For several weeks, the Confederation of Public Servants (CGFP) has pressured the government to prioritise certain occupations in the vaccination campaign.
Teachers and police officers, for instance, are considered to be exposed to significantly higher infection risks than others. The same applies to professions which do not allow for remote work.
On Monday, the government welcomed CGFP representatives in a digital meeting. Prime Minister Xavier Bettel, Minister of Health Paulette Lenert, and Minister for the Civil Service Marc Hansen were all present. Both parties managed to agree on the prioritisation of key workers in the vaccination campaign, but retained two conditions. One, the National Ethics Commission needs to approve the decision, and two, all people above the age of 45 first have to be vaccinated.
CGFP highlighted their lack of understanding for the fact that the majority of emergency service members have already received a jab, while teachers, police officers, and prison wards still have to wait. In the run-up to the meeting, PM Bettel stated that the voluntary AstraZeneca list makes prioritisation redundant, a position which CGFP strongly refuted.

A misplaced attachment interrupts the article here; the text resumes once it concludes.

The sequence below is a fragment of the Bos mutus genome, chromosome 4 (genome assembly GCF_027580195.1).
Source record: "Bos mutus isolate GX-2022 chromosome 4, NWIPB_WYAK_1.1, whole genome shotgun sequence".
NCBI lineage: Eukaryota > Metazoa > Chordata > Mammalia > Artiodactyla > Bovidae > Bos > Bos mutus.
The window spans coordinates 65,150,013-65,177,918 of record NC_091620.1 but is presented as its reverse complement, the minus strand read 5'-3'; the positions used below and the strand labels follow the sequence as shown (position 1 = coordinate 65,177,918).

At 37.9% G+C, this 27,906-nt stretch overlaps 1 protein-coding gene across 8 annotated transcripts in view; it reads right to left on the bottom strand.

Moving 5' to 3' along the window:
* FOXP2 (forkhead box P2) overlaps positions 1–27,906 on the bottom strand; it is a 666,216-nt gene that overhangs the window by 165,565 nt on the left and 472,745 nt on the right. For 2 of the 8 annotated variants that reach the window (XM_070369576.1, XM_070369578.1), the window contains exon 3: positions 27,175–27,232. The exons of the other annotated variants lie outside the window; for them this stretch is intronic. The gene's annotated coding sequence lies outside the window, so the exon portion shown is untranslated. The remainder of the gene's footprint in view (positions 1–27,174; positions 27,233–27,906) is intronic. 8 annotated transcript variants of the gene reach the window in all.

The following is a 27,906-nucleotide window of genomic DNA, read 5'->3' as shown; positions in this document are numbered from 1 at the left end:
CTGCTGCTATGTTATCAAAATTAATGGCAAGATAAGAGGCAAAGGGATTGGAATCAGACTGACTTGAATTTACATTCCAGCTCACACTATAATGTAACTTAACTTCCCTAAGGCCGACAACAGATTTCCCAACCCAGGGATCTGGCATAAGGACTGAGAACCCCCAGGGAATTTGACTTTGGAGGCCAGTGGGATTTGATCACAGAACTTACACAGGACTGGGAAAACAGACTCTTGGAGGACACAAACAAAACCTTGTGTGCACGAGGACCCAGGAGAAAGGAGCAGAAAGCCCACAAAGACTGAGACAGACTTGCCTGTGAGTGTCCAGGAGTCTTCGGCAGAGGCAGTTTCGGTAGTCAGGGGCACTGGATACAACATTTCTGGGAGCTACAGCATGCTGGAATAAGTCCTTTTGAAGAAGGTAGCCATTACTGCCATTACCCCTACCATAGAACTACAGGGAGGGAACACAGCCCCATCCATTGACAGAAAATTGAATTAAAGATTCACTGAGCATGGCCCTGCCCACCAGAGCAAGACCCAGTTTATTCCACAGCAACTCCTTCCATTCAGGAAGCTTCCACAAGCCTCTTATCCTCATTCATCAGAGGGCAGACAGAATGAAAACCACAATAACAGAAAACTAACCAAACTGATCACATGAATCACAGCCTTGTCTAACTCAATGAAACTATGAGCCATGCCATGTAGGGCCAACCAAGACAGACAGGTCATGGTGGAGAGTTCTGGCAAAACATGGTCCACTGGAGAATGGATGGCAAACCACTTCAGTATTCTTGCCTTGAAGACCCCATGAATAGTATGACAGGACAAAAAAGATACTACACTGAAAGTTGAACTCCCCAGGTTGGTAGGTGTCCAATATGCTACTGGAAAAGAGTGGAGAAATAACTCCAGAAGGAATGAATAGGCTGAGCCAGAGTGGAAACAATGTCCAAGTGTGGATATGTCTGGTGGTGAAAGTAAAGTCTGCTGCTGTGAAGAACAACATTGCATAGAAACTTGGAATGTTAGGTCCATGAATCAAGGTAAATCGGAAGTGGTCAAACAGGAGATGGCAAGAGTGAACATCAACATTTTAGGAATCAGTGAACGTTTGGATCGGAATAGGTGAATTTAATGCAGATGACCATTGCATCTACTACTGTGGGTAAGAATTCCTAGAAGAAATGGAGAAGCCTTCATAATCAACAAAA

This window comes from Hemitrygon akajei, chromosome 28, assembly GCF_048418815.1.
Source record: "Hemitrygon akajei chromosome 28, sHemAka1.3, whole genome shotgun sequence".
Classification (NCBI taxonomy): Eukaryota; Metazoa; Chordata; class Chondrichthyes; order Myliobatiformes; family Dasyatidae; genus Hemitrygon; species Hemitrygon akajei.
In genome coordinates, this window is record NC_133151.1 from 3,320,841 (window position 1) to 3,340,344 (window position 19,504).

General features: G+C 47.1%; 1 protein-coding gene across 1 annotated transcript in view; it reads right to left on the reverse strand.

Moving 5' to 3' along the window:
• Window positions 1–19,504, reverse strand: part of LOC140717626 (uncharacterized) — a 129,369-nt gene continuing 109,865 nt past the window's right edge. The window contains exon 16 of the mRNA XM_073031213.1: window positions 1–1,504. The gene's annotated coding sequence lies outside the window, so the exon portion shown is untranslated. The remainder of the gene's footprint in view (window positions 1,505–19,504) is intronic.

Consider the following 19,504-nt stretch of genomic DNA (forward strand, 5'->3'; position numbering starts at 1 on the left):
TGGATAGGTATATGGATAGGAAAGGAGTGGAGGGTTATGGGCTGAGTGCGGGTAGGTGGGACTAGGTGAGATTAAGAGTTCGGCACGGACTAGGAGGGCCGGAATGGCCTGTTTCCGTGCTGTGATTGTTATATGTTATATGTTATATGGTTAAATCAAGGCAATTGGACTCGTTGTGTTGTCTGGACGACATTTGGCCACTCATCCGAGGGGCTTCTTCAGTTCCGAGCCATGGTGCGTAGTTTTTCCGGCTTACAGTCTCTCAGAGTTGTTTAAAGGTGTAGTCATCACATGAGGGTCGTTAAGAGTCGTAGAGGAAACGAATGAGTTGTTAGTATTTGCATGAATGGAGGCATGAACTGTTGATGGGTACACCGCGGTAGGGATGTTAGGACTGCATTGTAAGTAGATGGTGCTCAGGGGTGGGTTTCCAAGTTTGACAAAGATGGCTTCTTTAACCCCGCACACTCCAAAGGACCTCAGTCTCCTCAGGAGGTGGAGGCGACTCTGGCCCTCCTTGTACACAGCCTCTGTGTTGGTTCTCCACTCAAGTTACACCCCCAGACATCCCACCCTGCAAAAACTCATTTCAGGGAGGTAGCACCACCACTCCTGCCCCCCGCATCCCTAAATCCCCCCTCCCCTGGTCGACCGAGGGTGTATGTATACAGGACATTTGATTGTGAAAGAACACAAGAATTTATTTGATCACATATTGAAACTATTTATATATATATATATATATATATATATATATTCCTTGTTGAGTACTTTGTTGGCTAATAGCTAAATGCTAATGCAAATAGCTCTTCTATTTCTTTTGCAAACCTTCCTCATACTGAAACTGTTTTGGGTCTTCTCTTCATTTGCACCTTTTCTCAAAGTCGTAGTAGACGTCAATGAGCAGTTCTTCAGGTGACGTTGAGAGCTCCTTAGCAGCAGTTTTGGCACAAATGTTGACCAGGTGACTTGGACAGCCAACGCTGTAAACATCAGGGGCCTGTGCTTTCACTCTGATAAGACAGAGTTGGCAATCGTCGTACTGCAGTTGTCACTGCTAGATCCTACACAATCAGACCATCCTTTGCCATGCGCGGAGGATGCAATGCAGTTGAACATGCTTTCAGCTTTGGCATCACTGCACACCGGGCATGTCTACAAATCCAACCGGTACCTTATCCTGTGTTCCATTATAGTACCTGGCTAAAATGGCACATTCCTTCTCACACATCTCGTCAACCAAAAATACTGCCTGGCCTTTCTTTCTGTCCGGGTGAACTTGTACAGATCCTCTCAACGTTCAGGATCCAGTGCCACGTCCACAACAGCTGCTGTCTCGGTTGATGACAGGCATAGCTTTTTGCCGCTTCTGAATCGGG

Secretary general Steve Heiliger commented on the issue: "We already know that with the AstraZeneca vaccine, the period in between both jabs is significantly longer, which means it takes more time to acquire the promised level of protection. Furthermore, it is currently only used for people between the age of 30 and 54. However, we also have employees below that age in our ranks. The current approach thus excludes them."
CGFP president Romain Wolff explained that many of his constituents wanted a chance to choose which vaccine they would receive, a point to which the government did not agree: "I think that people are by now sceptical of some vaccines, and if they still had the choice to pick which one to use, more people would be willing to get vaccinated."
Union representatives also lament the fact that some pensioners living beyond the Luxembourgish border are not part of the campaign: "These are people who are still paying their social security contributions in the Grand Duchy, and have done so throughout their lives. We therefore believe they deserve the chance to get vaccinated here in Luxembourg. Unfortunately, this was the issue we made the least amount of progress on in the negotiations."
The union meanwhile remains critical of potential advantages and perks for fully vaccinated people. They fear that such a decision will increase social inequity.